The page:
Rating and Comparing Annuities

Annuities Rating and Comparing By Toma Franklin, Staff Writer

An annuity is a long-term financial contract, and permanent whole life insurance purchased as an alternative to annuities is also a commitment that could last for several years. Investors who wish to make a good decision can help themselves choose well by consulting annuity rating agencies in order to make an informed buying decision.

Annuity Rating Agencies

An annuity rating agency assigns ratings to insurance and annuity companies based on their opinion of how the company performs. In the United States, there are four major annuity rating agencies. These rating agencies include A.M. Best, Fitch, Moody’s Investors Services and Standard and Poor’s. Each agency uses different though similar methods and calculations to determine ratings and each agency uses different terms within its rating system. An “A+” means different things depending on which agency is assigning the “A+” rating, and some agencies do not have an “A+” rating at all, so the ratings do not correlate directly by name. The best strategy for investors is to compare ratings among the four agencies and focus on companies who have received top-tier ratings.

Top-Tier Ratings Comparison

For example, A.M. Best's top rating is “A++ Superior”, and it is assigned to companies that have, in A.M. Best’s opinion, “a superior ability to meet their ongoing insurance obligations.” Fitch’s top rating is “AAA Extremely Strong”, and denotes that Fitch believes the company “very unlikely to be affected by adverse market conditions”.

Moody’s Investor Service’s top rating is also “AAA Extremely Strong” but Moody’s rating signifies that “market conditions are unlikely to affect a fundamentally strong position”. And Standard and Poor’s, the same company responsible for the S&P 500, also uses “AAA Extremely Strong” as their top rating. They use it to mean just what Fitch does, that a company is “very unlikely to be affected by adverse market conditions.”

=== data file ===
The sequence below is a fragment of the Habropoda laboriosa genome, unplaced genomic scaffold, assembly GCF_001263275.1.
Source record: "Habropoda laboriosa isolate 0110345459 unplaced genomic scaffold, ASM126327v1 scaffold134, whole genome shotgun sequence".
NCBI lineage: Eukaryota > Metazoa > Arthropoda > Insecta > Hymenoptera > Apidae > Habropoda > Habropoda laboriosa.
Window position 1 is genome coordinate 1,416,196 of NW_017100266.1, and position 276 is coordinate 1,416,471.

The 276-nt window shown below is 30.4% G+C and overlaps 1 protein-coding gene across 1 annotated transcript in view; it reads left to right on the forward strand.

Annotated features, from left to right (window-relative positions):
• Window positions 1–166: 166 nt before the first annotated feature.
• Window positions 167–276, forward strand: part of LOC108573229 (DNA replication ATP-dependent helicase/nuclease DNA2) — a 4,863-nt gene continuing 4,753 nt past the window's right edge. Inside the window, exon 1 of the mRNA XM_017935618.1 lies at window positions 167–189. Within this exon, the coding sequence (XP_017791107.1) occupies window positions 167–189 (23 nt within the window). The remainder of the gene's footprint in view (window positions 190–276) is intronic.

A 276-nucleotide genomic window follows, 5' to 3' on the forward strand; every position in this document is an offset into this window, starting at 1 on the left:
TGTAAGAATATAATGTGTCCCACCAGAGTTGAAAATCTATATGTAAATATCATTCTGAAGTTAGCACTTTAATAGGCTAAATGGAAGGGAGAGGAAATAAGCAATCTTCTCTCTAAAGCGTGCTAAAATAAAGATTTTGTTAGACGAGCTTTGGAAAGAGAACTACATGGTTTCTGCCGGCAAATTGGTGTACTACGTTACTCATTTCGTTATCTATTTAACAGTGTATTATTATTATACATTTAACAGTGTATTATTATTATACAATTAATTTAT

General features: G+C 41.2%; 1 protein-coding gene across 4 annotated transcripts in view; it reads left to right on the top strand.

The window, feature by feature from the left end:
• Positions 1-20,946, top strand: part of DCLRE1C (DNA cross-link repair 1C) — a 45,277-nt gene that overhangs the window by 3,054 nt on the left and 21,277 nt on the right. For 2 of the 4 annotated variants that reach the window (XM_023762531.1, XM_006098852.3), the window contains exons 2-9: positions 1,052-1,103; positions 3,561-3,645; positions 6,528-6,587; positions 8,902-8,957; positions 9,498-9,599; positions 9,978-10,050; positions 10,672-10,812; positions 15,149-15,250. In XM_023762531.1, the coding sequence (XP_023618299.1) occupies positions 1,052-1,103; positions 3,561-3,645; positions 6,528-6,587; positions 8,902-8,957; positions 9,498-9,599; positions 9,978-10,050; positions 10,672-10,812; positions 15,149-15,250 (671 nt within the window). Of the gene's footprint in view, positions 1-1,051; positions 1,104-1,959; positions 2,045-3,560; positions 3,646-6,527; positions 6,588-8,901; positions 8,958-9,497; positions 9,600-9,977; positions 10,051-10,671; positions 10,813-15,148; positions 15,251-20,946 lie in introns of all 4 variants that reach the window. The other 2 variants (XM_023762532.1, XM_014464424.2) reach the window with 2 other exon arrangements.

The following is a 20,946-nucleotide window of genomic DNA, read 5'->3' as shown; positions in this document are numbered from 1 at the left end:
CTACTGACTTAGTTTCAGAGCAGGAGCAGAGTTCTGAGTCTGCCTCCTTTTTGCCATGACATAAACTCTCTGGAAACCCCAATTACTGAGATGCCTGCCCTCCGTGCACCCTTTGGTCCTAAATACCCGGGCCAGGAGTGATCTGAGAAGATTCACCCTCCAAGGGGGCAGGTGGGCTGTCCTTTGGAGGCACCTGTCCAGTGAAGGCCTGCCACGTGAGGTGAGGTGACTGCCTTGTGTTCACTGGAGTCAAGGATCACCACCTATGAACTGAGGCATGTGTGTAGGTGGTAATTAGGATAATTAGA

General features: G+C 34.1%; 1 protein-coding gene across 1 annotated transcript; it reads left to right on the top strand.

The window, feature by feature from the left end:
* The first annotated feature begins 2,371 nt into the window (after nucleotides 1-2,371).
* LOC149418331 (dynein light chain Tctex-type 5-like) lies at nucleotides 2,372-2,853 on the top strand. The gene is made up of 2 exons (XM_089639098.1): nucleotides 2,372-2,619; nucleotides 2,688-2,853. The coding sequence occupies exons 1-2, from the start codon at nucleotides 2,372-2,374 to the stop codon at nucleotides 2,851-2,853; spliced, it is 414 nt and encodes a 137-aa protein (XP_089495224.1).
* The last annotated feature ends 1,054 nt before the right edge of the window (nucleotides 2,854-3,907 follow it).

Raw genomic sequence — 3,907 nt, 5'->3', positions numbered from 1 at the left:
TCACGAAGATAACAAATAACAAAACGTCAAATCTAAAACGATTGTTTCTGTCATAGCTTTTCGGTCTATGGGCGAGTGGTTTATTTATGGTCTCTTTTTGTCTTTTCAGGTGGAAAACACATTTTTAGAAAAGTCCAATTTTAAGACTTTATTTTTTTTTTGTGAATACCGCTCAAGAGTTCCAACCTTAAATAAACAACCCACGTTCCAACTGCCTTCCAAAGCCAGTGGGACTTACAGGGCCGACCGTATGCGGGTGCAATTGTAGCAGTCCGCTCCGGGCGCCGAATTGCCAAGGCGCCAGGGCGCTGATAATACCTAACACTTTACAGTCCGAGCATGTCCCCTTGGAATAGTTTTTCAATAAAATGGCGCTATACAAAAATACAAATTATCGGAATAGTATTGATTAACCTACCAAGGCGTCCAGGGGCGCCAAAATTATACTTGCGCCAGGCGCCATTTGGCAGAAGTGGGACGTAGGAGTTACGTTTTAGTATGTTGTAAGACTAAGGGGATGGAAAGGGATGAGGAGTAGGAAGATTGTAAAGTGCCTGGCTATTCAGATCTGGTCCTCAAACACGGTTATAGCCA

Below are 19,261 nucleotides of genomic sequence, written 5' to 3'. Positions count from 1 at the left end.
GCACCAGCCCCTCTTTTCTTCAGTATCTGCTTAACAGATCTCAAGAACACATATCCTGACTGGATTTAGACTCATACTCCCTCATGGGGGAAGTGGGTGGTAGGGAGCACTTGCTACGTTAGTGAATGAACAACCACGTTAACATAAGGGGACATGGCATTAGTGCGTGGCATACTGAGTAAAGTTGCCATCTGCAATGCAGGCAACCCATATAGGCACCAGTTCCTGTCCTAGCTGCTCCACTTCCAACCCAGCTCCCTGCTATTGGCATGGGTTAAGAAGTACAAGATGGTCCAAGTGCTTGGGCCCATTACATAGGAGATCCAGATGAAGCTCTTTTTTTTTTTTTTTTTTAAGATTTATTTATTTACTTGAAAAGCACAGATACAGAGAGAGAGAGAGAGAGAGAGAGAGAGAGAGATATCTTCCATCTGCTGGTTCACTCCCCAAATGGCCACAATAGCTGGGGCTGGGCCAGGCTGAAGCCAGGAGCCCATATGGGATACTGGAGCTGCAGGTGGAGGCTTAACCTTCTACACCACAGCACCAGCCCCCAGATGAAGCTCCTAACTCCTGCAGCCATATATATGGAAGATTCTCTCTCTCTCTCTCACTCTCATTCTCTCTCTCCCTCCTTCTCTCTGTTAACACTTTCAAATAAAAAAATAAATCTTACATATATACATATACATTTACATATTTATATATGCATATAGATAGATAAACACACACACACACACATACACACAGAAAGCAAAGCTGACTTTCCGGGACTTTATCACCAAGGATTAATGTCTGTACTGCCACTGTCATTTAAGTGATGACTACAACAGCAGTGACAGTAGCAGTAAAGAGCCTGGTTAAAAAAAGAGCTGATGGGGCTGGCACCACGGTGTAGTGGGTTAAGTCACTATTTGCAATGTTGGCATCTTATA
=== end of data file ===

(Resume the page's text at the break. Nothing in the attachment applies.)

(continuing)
How Annuity Company Ratings are Determined by Annuity Ratings Agencies

Different annuity ratings agencies use different systems to compile their ratings, and ratings agencies revisit companies periodically to review the rating. The standard reassessment occurs yearly, though a company can be reassessed more frequently, based on performance. Therefore, a company’s rating may shift from one period to the next, and a company with a rating lower than the top tier with one of the four agencies may also be able to meet its financial obligations. Investors should ensure that the company from which they are purchasing an annuity is rated in the top tier by at least one of the above agencies.

An annuity or life insurance contract represents a debt to an insurance company that must be paid at some point in the future. A life insurance company’s ability to manage debt is one of the most important keys to getting and maintaining a high credit rating.

Many variables are part of an annuity rating agency’s decision of determination regarding credit ratings, but an annuity ratings agency bases its rating, in most basic terms, on a company’s ability to meet its financial obligations. Balance sheet categories including cash accounts, equities and bonds are all compared against long-term obligations. The ratings agency reviews the company’s history and track record including the timeliness of claim payments.

Another important factor used to determine whether or not an annuity company maintains its high credit ranking is the company’s ability to manage risk. In order to manage risk, the company uses actuarial tables that calculate the risk involved in selling the annuity contract compared to the costs. Especially in regards to annuity products that guarantee an annuitant income for life, each month’s premiums must balance to the amount paid out. The amount that will need to be paid out is based on the age, gender and life expectancy of the annuitant. Including the cost of managing the contract, the insurance company has to be sure that at the very least it does not take in less in premiums and earn less on its investments than it will over the life of the annuitant. An incorrect calculation by the annuity company results in the company losing money and poor results for the company can affect the company’s credit rating.

As an example of a top-tier rating by Moody’s Investors Service, Moody’s rates investing in US Treasuries as AAA, because regardless of fluctuations in the United States economy, US bonds and bills will be paid with interest and on schedule. Because of this dependability, treasury bonds and bills are considered the safest of all investments and most insurance and annuity companies keep them in their portfolio and invest in them heavily.